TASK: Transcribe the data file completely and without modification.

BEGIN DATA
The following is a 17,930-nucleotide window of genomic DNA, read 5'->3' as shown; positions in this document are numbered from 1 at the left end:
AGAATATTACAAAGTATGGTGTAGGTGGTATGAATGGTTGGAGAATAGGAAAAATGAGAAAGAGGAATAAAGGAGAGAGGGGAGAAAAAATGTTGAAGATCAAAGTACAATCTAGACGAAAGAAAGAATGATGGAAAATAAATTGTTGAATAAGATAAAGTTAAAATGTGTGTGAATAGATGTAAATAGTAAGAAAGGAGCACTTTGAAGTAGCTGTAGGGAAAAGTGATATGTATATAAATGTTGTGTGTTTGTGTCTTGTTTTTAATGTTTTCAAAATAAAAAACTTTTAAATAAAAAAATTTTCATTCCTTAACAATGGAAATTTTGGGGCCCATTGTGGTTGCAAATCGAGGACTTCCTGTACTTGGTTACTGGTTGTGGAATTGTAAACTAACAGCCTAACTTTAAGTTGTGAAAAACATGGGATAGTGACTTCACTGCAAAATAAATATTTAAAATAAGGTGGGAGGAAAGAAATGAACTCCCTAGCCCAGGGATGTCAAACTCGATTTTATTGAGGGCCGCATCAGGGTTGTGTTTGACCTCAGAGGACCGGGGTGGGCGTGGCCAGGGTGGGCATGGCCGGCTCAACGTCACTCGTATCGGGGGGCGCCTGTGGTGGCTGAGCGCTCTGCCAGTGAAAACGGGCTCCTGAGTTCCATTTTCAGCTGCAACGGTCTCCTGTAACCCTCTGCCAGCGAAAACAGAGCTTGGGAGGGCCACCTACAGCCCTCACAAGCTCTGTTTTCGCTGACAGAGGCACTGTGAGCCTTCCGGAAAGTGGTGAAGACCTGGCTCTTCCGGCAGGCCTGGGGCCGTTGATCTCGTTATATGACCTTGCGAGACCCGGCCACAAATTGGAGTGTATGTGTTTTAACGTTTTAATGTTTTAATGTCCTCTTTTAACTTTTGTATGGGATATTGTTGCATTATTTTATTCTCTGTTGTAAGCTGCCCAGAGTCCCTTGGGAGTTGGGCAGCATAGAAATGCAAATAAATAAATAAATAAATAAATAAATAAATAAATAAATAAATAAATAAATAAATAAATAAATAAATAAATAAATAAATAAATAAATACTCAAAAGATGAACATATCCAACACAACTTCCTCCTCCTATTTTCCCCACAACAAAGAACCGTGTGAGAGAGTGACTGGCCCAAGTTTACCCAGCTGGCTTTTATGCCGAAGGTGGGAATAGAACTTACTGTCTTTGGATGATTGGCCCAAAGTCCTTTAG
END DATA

The following is a 17,930-nucleotide window of genomic DNA, read 5'->3' as shown; positions in this document are numbered from 1 at the left end:
AGAATATTACAAAGTATGGTGTAGGTGGTATGAATGGTTGGAGAATAGGAAAAATGAGAAAGAGGAATAAAGGAGAGAGGGGAGAAAAAATGTTGAAGATCAAAGTACAATCTAGACGAAAGAAAGAATGATGGAAAATAAATTGTTGAATAAGATAAAGTTAAAATGTGTGTGAATAGATGTAAATAGTAAGAAAGGAGCACTTTGAAGTAGCTGTAGGGAAAAGTGATATGTATATAAATGTTGTGTGTTTGTGTCTTGTTTTTAATGTTTTCAAAATAAAAAACTTTTAAATAAAAAAATTTTCATTCCTTAACAATGGAAATTTTGGGGCCCATTGTGGTTGCAAATCGAGGACTTCCTGTACTTGGTTACTGGTTGTGGAATTGTAAACTAACAGCCTAACTTTAAGTTGTGAAAAACATGGGATAGTGACTTCACTGCAAAATAAATATTTAAAATAAGGTGGGAGGAAAGAAATGAACTCCCTAGCCCAGGGATGTCAAACTCGATTTTATTGAGGGCCGCATCAGGGTTGTGTTTGACCTCAGAGGACCGGGGTGGGCGTGGCCAGGGTGGGCATGGCCGGCTCAACGTCACTCGTATCGGGGGGCGCCTGTGGTGGCTGAGCGCTCTGCCAGTGAAAACGGGCTCCTGAGTTCCATTTTCAGCTGCAACGGTCTCCTGTAACCCTCTGCCAGCGAAAACAGAGCTTGGGAGGGCCACCTACAGCCCTCACAAGCTCTGTTTTCGCTGACAGAGGCACTGTGAGCCTTCCGGAAAGTGGTGAAGACCTGGCTCTTCCGGCAGGCCTGGGGCCGTTGATCTCGTTATATGACCTTGCGAGACCCGGCCACAAATTGGAGTGTATGTGTTTTAACGTTTTAATGTTTTAATGTCCTCTTTTAACTTTTGTATGGGATATTGTTGCATTATTTTATTCTCTGTTGTAAGCTGCCCAGAGTCCCTTGGGAGTTGGGCAGCATAGAAATGCAAATAAATAAATAAATAAATAAATAAATAAATAAATAAATAAATAAATAAATAAATAAATAAATAAATAAATAAATAAATAAATAAATACTCAAAAGATGAACATATCCAACACAACTTCCTCCTCCTATTTTCCCCACAACAAAGAACCGTGTGAGAGAGTGACTGGCCCAAGTTTACCCAGCTGGCTTTTATGCCGAAGGTGGGAATAGAACTTACTGTCTTTGGATGATTGGCCCAAAGTCCTTTAG